I was recently asked if I preferred my time in Montreal or Quebec City more, and while Montreal is a gorgeous city, decorated with thousands of green copper spires, hosts incredible festivals, has some of the most fantastic food I have ever tasted, and is spotted with beautiful parks, there was just something about Quebec City that spoke to me. Being over four hundred years old, Quebec City is one of the last remaining "walled cities" in North America, and is the only one north of Mexico. Quebec City was the location of some of the greatest conflicts in Canadian history, including the Siege of Quebec by the British.
Belonging to three very different countries (France, England, and Canada) in its four hundred year existence, Quebec City is a mixing pot of old traditions, new ideas, cobblestone streets and modern architecture. Since there is so much to see in Quebec City, I figured I would narrow it down to a couple and let you discover the rest! Here is "8 Places to Visit in Quebec City".
Old Quebec envelopes several locations listed below, and will be where you are spending the most of your time. This historic neighborhood was first developed during the early 1600s and has since expanded to become two separate areas: Upper Town (Haute-Ville) and Lower Town (Basse-Ville).
Haute-Ville was originally used for royalty and military and is decorated with incredible architecture such as the Château Frontenac, the Citadelle de Quebec, the Parliament Building (Hôtel du Parlement) and many of the city's gorgeous churches and cathedrals.
Basse-Ville was used by the merchants, artisans and residents of Quebec City and is filled with the famous winding, cobblestone streets, artisan shops, outdoor restaurants and pockets of greenspace. Since Basse-Ville is built on a hill, there are two levels to the neighborhood, with the lowest section offering a fantastic view of the St. Lawrence. It is here that ocean liners such as the cursed RMS Empress of Ireland left port. The bottom level offers a picturesque view of the city's residential area and is often traveled by bicycle to fully enjoy the architecture, murals and beauty of the immaculately preserved Old Quebec.
While Haute-Ville can be accessed by a variety of stairs from Basse-Ville, there is an alternative way to travel between the two levels of Quebec City: the Funicular, a short distanced railway, the only one of its kind in North America. Admission to ride the Funicular is only $2.25, so it's a decent price for those who don't want to walk up hundreds of winding, wooden and stone steps to cross between the three levels of the city.
(For those who love random bits of history, the entrance of the Funicular is in the former house of Louis Jolliet, the man who discovered the Mississippi River.)
2. Château Frontenac
It's hard to miss this incredible structure as Quebec's skyline is dominated by the Château Frontenac. The castle-like building is eighteen stories tall, and has over six hundred rooms. It was one of the dozens of luxury hotels built across Canada by the railroad to promote tourism, with some similar hotels found in Toronto, Winnipeg, Saskatoon, Regina and Banff. The Château Frontenac sits in Haute-Ville and is surrounded by a gorgeous wooden terrace where the St. Louis Fort once stood, the residence of the French Governor of New France, the British Governor of Quebec, the Governor-General of British North America, and the Lieutenant-Governor of Lower Canada. Below the terrace are the remains of the fort in the newly opened St. Louis Fort and Châteaux Historic Site, a museum showcasing early New France lifestyle and the changing building as the city grew.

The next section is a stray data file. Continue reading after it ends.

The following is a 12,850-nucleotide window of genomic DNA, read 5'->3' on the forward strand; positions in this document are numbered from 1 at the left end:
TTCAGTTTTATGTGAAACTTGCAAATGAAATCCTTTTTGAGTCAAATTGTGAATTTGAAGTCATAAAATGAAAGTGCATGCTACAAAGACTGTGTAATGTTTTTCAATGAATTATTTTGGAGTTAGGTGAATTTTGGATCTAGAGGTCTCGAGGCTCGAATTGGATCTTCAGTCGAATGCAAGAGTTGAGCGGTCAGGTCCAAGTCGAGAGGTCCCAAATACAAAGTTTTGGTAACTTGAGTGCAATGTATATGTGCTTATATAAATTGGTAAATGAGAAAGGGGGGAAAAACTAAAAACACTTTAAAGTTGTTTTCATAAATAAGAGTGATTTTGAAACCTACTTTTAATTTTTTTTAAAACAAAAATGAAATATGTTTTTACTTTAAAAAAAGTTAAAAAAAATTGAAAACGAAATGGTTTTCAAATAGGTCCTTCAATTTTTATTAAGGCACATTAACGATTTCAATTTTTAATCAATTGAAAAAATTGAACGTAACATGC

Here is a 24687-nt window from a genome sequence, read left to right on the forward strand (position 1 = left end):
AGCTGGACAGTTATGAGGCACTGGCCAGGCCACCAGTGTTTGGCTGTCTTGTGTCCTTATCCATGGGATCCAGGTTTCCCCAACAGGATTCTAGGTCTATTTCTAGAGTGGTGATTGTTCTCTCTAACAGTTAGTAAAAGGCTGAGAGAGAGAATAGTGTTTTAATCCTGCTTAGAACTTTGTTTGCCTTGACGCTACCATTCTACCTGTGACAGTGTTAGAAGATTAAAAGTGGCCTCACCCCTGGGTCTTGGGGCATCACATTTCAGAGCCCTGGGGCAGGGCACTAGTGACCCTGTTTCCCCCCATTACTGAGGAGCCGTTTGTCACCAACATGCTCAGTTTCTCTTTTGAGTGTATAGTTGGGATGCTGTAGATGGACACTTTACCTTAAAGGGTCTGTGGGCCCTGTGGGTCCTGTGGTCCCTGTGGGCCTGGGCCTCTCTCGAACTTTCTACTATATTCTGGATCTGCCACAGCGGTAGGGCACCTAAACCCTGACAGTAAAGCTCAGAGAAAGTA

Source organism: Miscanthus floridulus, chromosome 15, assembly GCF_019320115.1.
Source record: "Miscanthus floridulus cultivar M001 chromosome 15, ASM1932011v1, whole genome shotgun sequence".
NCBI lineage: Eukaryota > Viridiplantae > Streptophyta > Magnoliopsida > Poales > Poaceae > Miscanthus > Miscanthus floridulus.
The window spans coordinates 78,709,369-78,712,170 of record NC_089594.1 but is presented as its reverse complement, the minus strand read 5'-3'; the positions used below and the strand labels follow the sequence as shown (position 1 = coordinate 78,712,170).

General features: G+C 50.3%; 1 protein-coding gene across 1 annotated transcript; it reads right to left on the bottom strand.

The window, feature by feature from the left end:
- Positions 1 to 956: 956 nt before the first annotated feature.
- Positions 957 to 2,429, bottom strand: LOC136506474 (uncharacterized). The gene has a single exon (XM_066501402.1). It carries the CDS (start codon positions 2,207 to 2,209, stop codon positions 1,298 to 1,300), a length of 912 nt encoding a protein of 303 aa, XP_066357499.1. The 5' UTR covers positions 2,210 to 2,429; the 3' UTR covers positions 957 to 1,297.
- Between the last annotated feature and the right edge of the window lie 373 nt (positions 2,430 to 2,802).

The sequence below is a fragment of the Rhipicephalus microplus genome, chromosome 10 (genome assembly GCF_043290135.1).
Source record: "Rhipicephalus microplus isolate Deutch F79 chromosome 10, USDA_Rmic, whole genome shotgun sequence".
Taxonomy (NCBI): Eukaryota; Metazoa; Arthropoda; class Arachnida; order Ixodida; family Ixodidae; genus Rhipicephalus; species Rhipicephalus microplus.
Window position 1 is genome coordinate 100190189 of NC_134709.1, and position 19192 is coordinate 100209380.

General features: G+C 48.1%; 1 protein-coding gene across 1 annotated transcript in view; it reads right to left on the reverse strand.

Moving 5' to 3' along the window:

Staying in the Château Frontenac is pricey, and can range from $239 a night to a whopping $2,239 a night. Tours of this beautiful building were originally offered, but the staff discontinued them, finding them too disruptful for the guests. Nevertheless the terrace around the Château Frontenac is open to the public and offers an incredible view of the city from above, along with a great place to stroll with loved ones and to take in the Old World architecture that surrounds the hotel.
3. Citadelle of Quebec
A three minute bus ride, or an eight minute walk, from the Château Frontenac is the star-shaped Citadelle of Quebec; although if you wouldn't know it was there even if you walked right past it. The Citadelle of Quebec, or La Citadelle, is a military fort built into the side of the hill, completely invisible from ground or sea level.
While La Citadelle's twin in Halifax, Citadel Hill, it strictly a museum, La Citadelle is both a museum and active military base. Whole families live in the walls of the fort and children can often be seen running around the green spaces. There are even stories of children using live cannon balls as bowling balls, until somebody realized it would be safer to weld the balls together.
With areas of the fort still in operation, photography is limited within certain areas – such as the military museum before entering the fort, and in some of the original structures. The fort also has several munition storage buildings throughout it, but they have all been built with foot thick stone walls and deep into the hill so if they were to blow, the damage and casualties would be minimal.
La Citadelle is also lined with cannons pointing towards the St. Lawrence. While most of these cannons are no longer in operation and are simply for show, the cannon "Rachel" does work. One popular story is that one winter day, the soldiers of the La Citadelle wanted to see if Rachel still worked. Seeing the St. Lawrence was frozen, the soldiers believed they could simply aim the cannon towards the river and if it fired successfully, the cannon ball would crash harmlessly through the ice. They fired Rachel and as anticipated the cannon ball flew to the ice, but instead of crashing through the ice, the ball bounced off and crashed into a house in Levis – a city across the river – destroying it. There have been no tests conducted at the Citadelle since.
Our guide told us that tickets bought the day before can be used the following morning prior to the Changing of the Guard at 10 AM. This means if you enjoyed the tour, you could come back for the Changing of the Guard for free the next morning!
4. Plains of Abraham
Listed as one of the most haunted locations in Canada, the Plains of Abraham are located just south of the La Citadelle. While La Citadelle is inaccessible from the north, west and east (at least prior to it becoming a museum), the south was accessible by a slanted hill. The French believed they wouldn't have to worry about an invasion from the south as the British would only be able to attack from the north as they came down the river. This fort repelled many attacks by the British, and saved the city during the bombing of Quebec City which completely destroyed Haute-Ville and Basse-Ville.